EP2 – Support Growth of local economy.
TM2 – Provide and promote infrastructure to support safe mobility choices.
TM3 – Integrate the rapid transit and transit priority network into the community.
APPLICATION PROCESS TIMELINE STATUS
This application was processed by the On Time Decision Date established for the processing of Zoning By-law amendment applications.
Document 1 Location Map
Document 2 Details of Recommended Zoning
Document 3 Schedule XXX to Zoning By-law 2008-250
Document 4 Consultation Details
Document 5 Site Plan
Document 6 Overview Data Sheet
The proposed development has strategically located the tower portion of the building furthest from the existing low-rise area, has incorporated setbacks, stepbacks, a compact tower floor plate and a podium/tower design which minimizes impacts on existing areas, while introducing a complementary mix of land uses 110 metres from a transit station. In consideration of the applicable Official Plan and Secondary Plan policies and compatibility of the use in the area, the Zoning By-law amendment is recommended for approval.
Office of the City Clerk and Solicitor, Legislative Services to notify the owner; applicant; Krista O’Brien, Deputy City Treasurer Revenue Branch, Corporate Services (Mail Code: 26-76) of City Council’s decision.
Zoning and Interpretations Unit, Planning Services to prepare the implementing by-law and forward to Legal Services.
Legal Services to forward the implementing by-law to City Council.
Circulation Services Unit, Planning Services to undertake the statutory notification.
Document 1 – Location Map
For an interactive Zoning map of Ottawa visit geoOttawa.
Document 2 – Details of Recommended Zoning
The proposed change to the City of Ottawa Zoning By-law 2008-250 for 1960 Scott Street are as follows:
1. Rezone the lands shown in Document 1 from TM7 to TM7[XXXX] SXXX.
2. Add a new exception, TM7 [XXXX] to Section 239, Urban Exceptions with provisions similar in effect to the following:
a. In Column II, add the text, “TM7 [XXXX] SXXX”; and
b. In Column V, add the text:
• Maximum permitted building heights, minimum setbacks and minimum stepbacks are as per Schedule XXX.
• Wind barriers included on rooftop amenity areas are a permitted projection above the height limits identified on Schedule XXX.
• Clause 197(1) (b) does not apply to a lobby or entrance area for an office or a lobby or entrance for residential uses.
• Only one vehicle loading space is required for all uses.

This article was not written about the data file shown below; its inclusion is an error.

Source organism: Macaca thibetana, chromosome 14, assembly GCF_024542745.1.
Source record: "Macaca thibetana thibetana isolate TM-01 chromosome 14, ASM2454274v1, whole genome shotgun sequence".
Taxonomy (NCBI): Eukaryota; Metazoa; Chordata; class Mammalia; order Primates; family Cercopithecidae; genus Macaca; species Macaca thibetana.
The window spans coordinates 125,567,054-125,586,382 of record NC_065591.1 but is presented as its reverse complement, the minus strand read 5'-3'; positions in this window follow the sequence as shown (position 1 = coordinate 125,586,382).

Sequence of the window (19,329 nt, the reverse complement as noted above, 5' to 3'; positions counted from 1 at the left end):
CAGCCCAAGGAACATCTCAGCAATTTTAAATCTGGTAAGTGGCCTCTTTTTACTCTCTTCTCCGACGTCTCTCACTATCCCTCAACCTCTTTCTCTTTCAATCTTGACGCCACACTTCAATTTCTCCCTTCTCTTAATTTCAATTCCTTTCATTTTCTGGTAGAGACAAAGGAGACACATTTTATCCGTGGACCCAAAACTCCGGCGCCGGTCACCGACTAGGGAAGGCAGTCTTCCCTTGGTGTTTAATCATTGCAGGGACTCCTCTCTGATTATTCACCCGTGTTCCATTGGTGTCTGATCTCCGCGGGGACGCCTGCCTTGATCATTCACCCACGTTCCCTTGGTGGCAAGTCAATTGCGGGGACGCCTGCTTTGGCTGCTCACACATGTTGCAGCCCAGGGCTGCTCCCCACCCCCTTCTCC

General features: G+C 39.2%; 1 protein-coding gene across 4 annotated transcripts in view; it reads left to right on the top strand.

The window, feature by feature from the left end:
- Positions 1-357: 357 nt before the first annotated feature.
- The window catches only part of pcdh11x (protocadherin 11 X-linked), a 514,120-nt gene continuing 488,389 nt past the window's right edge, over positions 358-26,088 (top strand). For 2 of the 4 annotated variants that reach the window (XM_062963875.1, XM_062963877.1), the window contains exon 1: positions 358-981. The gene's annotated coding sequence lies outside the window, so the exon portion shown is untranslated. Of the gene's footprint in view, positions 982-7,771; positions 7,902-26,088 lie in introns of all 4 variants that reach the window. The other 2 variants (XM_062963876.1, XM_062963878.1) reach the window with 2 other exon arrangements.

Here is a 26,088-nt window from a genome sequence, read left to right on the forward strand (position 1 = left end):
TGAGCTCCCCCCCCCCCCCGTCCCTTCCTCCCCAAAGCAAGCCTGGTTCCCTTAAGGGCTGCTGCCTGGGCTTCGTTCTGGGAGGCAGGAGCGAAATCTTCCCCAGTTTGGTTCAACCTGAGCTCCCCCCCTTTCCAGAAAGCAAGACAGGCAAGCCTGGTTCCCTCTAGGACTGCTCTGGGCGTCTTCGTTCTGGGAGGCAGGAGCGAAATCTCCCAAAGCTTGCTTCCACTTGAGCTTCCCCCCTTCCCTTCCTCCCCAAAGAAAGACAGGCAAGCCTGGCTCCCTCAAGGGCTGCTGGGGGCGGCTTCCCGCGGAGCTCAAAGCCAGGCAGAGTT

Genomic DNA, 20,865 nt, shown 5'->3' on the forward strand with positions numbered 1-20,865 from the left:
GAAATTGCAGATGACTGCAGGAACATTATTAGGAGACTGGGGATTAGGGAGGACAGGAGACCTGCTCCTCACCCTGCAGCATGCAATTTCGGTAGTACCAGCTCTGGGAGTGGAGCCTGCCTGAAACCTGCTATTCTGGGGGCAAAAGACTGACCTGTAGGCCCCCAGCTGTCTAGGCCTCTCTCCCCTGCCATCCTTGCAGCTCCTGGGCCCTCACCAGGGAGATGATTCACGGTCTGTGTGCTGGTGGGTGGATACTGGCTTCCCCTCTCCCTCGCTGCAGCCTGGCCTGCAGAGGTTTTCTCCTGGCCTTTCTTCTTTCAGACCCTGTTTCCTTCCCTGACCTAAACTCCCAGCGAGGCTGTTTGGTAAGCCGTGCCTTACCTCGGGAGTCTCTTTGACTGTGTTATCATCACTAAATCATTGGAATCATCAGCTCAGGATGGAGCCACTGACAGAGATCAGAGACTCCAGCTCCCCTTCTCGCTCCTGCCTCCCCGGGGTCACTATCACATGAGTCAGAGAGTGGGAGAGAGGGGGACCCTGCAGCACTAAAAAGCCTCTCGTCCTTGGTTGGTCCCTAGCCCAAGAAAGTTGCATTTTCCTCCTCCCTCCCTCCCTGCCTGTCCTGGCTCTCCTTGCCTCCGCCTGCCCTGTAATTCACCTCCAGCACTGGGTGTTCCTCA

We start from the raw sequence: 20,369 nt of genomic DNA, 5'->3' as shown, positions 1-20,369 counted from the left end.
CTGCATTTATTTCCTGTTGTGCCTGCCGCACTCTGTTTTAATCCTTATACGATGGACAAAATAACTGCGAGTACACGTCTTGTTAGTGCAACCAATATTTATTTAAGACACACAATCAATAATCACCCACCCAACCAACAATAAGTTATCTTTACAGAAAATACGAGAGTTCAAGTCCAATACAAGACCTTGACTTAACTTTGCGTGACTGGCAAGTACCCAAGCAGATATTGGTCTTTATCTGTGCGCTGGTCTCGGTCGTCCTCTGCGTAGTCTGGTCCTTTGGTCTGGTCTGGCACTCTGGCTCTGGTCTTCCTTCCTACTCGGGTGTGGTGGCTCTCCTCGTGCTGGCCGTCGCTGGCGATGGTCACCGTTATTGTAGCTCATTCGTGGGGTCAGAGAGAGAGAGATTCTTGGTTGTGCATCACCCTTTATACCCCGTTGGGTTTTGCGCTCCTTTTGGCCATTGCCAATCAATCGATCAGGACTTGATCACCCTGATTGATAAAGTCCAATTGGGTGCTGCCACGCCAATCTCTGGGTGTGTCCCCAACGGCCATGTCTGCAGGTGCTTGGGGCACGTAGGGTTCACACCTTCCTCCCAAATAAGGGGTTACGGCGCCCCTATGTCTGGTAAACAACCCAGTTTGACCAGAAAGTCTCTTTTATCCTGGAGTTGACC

• Despite clause 106 (3) (a), up to 45 per cent of the required parking spaces may be reduced to a minimum width of 2.4 metres and a minimum length of 4.6 metres. Subclauses 106 (3) (a) (i) and (ii) still apply.
• Permitted projections listed in Section 65 are not subject to the height limits identified on Schedule XXX.
3. The following provisions dealing with a Section 37 authorization will also be added to the new exception in Section 239:
a. Pursuant to Section 37 of the Planning Act, the height and density of development permitted in this by-law are permitted subject to compliance with all of the conditions set out in this by-law including the provision by the owner of the lot of the facilities, services and matters set out in Section X of Part 19 hereof, to the City at the owner's sole expense and in accordance with and subject to the agreement referred to in b. below of this by-law.
b. Upon execution and registration of an agreement or agreements with the owner of the lot pursuant to Section 37 of the Planning Act securing the provision of the facilities, services or matters set out in Section X of Part 19 hereof, the lands are subject to the provisions of this By-law. Building permit issuance with respect to the lot shall be dependent upon satisfaction of the provisions of this by-law and in the Section 37 Agreement relating to building permit issuance, including the provision of monetary payments and the provision of financial securities.
c. Wherever in this by-law a provision is stated to be conditional upon the execution and registration of an agreement entered into with the City pursuant to Section 37 of the Planning Act, then once such agreement has been executed and registered, such conditional provisions shall continue.
4. Part 17, Schedules of by-law 2008-250 is amended by adding a new schedule, Sxxx as shown in Document 3.